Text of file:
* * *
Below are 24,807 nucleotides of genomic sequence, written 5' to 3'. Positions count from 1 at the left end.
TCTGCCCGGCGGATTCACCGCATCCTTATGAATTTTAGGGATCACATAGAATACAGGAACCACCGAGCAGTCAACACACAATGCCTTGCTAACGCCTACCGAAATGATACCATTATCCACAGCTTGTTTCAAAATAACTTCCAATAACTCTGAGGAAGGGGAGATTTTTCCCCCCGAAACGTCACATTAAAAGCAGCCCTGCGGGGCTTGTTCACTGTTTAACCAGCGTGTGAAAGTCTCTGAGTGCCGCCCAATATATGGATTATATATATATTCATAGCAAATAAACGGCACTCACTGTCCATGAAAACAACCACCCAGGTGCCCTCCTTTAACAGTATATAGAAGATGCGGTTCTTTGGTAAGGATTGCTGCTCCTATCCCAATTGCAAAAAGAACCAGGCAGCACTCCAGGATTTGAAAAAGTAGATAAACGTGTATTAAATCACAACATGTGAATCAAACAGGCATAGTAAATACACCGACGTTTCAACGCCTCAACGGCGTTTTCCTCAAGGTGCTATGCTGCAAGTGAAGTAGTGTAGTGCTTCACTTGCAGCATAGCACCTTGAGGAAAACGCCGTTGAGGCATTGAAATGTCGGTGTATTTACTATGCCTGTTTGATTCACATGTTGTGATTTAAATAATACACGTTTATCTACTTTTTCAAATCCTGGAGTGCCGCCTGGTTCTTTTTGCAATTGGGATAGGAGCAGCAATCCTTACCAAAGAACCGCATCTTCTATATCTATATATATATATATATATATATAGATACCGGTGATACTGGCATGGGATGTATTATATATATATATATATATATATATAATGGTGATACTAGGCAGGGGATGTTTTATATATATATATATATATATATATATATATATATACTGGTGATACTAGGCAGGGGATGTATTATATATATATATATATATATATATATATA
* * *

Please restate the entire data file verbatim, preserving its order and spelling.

Below are 24,807 nucleotides of genomic sequence, written 5' to 3'. Positions count from 1 at the left end.
TCTGCCCGGCGGATTCACCGCATCCTTATGAATTTTAGGGATCACATAGAATACAGGAACCACCGAGCAGTCAACACACAATGCCTTGCTAACGCCTACCGAAATGATACCATTATCCACAGCTTGTTTCAAAATAACTTCCAATAACTCTGAGGAAGGGGAGATTTTTCCCCCCGAAACGTCACATTAAAAGCAGCCCTGCGGGGCTTGTTCACTGTTTAACCAGCGTGTGAAAGTCTCTGAGTGCCGCCCAATATATGGATTATATATATATTCATAGCAAATAAACGGCACTCACTGTCCATGAAAACAACCACCCAGGTGCCCTCCTTTAACAGTATATAGAAGATGCGGTTCTTTGGTAAGGATTGCTGCTCCTATCCCAATTGCAAAAAGAACCAGGCAGCACTCCAGGATTTGAAAAAGTAGATAAACGTGTATTAAATCACAACATGTGAATCAAACAGGCATAGTAAATACACCGACGTTTCAACGCCTCAACGGCGTTTTCCTCAAGGTGCTATGCTGCAAGTGAAGTAGTGTAGTGCTTCACTTGCAGCATAGCACCTTGAGGAAAACGCCGTTGAGGCATTGAAATGTCGGTGTATTTACTATGCCTGTTTGATTCACATGTTGTGATTTAAATAATACACGTTTATCTACTTTTTCAAATCCTGGAGTGCCGCCTGGTTCTTTTTGCAATTGGGATAGGAGCAGCAATCCTTACCAAAGAACCGCATCTTCTATATCTATATATATATATATATATATATAGATACCGGTGATACTGGCATGGGATGTATTATATATATATATATATATATATATAATGGTGATACTAGGCAGGGGATGTTTTATATATATATATATATATATATATATATATATATACTGGTGATACTAGGCAGGGGATGTATTATATATATATATATATATATATATATATA